I don’t mean McQueary. I mean everybody who makes this necessary:
And also everybody who makes this necessary: Sandusky trial sketch artists offer a blurred view of accusers.
The people who can’t show their faces have withstood wrongs and are even fighting against them. That’s the definition of heroism. Why would they want to hide? They should have nothing to expect but admiration and praise, right?
(By the way, that image has been pulled from the web, as far as I can tell. Only the thumbnail is left. Everywhere, it’s been replaced with pictures of Sandusky’s smiling mug. What does it say when shame about the shame is so strong we’re ashamed even to see it?)
There is something wrong here, and it’s not Sandusky, vomit-worthy as he is.
The people who want to be invisible aren’t hiding from him. They’re hiding from everyone else. They’re hiding from the millions of “innocent” bystanders. From those who did nothing, which allowed him to do everything.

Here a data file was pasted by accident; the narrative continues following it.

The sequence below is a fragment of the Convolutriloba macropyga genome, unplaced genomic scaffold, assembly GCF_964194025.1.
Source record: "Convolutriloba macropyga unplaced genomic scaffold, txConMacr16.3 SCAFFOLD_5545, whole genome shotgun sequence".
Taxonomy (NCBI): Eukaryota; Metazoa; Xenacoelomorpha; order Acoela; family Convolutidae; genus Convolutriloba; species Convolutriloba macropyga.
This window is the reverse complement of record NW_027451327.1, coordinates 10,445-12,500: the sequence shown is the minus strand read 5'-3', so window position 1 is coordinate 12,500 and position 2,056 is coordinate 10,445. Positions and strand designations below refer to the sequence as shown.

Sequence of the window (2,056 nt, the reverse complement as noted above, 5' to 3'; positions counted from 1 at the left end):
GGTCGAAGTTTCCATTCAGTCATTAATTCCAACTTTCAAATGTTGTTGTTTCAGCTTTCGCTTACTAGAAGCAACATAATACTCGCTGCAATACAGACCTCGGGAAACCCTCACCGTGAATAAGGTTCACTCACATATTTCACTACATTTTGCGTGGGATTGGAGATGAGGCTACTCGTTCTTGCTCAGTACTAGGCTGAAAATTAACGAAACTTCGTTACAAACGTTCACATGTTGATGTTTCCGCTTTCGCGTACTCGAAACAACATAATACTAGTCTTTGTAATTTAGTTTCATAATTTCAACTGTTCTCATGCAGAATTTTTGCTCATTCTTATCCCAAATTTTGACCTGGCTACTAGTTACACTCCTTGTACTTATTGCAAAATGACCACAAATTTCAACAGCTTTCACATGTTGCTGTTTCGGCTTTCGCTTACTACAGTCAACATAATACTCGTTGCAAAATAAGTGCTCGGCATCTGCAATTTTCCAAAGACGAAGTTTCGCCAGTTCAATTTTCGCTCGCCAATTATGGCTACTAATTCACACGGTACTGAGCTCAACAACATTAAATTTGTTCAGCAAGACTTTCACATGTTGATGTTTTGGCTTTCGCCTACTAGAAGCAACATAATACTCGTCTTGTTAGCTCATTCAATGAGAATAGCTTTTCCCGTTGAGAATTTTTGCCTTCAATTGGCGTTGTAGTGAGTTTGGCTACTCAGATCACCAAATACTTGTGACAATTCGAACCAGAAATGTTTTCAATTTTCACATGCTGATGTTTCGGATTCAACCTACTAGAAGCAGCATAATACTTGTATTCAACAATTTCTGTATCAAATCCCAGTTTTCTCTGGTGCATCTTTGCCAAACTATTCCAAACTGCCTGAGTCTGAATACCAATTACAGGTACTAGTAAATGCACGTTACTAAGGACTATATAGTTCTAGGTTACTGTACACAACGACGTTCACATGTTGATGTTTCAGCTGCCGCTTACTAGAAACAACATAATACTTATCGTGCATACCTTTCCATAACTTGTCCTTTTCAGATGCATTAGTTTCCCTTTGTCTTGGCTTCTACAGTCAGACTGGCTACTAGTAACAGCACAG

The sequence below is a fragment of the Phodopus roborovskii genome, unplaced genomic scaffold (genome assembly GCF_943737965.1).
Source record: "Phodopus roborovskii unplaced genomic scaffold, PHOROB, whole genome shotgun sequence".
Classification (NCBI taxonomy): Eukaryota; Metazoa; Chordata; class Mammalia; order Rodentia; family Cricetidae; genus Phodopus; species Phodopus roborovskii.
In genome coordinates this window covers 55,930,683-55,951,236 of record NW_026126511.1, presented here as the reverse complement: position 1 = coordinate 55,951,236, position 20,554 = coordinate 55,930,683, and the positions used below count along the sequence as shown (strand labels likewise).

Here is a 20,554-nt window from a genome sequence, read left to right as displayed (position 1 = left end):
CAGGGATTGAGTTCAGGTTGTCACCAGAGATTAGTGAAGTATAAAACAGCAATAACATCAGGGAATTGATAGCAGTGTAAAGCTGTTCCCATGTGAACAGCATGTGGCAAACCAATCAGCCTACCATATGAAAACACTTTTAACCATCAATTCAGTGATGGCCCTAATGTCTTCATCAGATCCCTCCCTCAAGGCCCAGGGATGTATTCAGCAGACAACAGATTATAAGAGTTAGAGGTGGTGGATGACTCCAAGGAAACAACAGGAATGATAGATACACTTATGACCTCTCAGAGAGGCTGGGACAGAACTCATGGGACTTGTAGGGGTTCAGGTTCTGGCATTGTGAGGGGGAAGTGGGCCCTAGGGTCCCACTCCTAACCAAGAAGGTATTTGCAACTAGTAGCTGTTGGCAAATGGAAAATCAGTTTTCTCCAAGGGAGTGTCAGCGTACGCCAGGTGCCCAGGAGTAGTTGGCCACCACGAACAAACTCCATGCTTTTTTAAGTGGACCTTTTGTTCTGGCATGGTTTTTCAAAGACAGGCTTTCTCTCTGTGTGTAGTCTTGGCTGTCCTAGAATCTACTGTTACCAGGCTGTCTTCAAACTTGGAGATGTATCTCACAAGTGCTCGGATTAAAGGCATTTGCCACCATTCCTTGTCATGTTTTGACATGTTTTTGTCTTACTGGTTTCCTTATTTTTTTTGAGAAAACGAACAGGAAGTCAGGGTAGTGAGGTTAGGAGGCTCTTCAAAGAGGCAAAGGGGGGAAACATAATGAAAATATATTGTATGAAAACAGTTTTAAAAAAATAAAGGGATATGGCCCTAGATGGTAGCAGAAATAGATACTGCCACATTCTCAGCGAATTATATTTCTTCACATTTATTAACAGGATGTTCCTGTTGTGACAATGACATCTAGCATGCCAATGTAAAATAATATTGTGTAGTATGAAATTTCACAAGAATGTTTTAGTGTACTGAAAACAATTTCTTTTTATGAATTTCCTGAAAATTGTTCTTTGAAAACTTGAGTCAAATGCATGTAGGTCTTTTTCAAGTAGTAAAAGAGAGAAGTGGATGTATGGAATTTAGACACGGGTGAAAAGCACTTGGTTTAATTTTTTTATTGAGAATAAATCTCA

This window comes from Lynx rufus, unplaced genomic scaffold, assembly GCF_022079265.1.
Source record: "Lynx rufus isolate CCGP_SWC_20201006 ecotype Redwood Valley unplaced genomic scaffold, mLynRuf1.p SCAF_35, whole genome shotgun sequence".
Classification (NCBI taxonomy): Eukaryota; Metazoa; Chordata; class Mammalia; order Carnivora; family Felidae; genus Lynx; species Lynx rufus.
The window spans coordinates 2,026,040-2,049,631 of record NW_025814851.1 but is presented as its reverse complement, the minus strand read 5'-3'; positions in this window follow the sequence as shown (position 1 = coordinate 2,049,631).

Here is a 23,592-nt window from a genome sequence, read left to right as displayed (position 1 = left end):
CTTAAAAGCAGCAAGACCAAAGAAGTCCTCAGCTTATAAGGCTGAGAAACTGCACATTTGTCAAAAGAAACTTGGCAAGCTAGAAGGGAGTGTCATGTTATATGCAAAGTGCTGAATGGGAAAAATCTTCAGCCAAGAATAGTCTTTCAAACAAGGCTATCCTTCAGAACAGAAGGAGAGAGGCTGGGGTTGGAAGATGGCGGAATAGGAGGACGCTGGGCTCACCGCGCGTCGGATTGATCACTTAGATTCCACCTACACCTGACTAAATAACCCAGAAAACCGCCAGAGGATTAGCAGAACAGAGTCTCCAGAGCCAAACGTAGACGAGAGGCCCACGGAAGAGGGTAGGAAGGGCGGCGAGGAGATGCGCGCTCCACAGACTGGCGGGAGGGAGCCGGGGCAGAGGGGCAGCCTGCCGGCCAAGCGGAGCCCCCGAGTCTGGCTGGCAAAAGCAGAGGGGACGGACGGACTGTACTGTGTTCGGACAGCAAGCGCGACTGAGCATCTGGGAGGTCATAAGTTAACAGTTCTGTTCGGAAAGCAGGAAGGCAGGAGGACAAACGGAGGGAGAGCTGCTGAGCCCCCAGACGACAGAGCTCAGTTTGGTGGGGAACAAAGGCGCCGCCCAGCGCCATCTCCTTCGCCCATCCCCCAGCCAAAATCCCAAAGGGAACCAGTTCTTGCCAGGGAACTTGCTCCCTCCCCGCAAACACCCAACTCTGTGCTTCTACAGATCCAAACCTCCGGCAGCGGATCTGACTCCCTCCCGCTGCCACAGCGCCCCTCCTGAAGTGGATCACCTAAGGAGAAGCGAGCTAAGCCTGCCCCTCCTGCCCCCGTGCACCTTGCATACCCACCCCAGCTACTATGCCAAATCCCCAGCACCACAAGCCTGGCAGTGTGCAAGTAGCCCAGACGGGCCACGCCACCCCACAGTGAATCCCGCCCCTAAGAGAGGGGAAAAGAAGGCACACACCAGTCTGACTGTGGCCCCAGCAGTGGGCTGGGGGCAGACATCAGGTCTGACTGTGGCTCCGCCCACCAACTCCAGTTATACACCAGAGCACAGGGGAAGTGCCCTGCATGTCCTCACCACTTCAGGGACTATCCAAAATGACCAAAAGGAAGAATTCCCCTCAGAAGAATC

It’s bystanders who provide the air for predators.
It’s the millions of kids on playgrounds who don’t stop the bully, the guys at frat houses who don’t stop the rapists, the voters who re-elect leaders that sign off on torture.
In my world, those millions aren’t bigger criminals than the perp. But just being anonymous doesn’t make them that much smaller either.
There are many articles out and about just now, wondering how predators keep escaping notice when we ought to have learned by now. How many powerful pedophiles does it take? How many celebrity athlete rapists? How many executive sharks?
It’s pretty obvious, I think. As many as it takes for bystanders to leave their safe anonymity, to suffer the embarrassment of calling out the high or mighty, and to stop committing the crime of going along.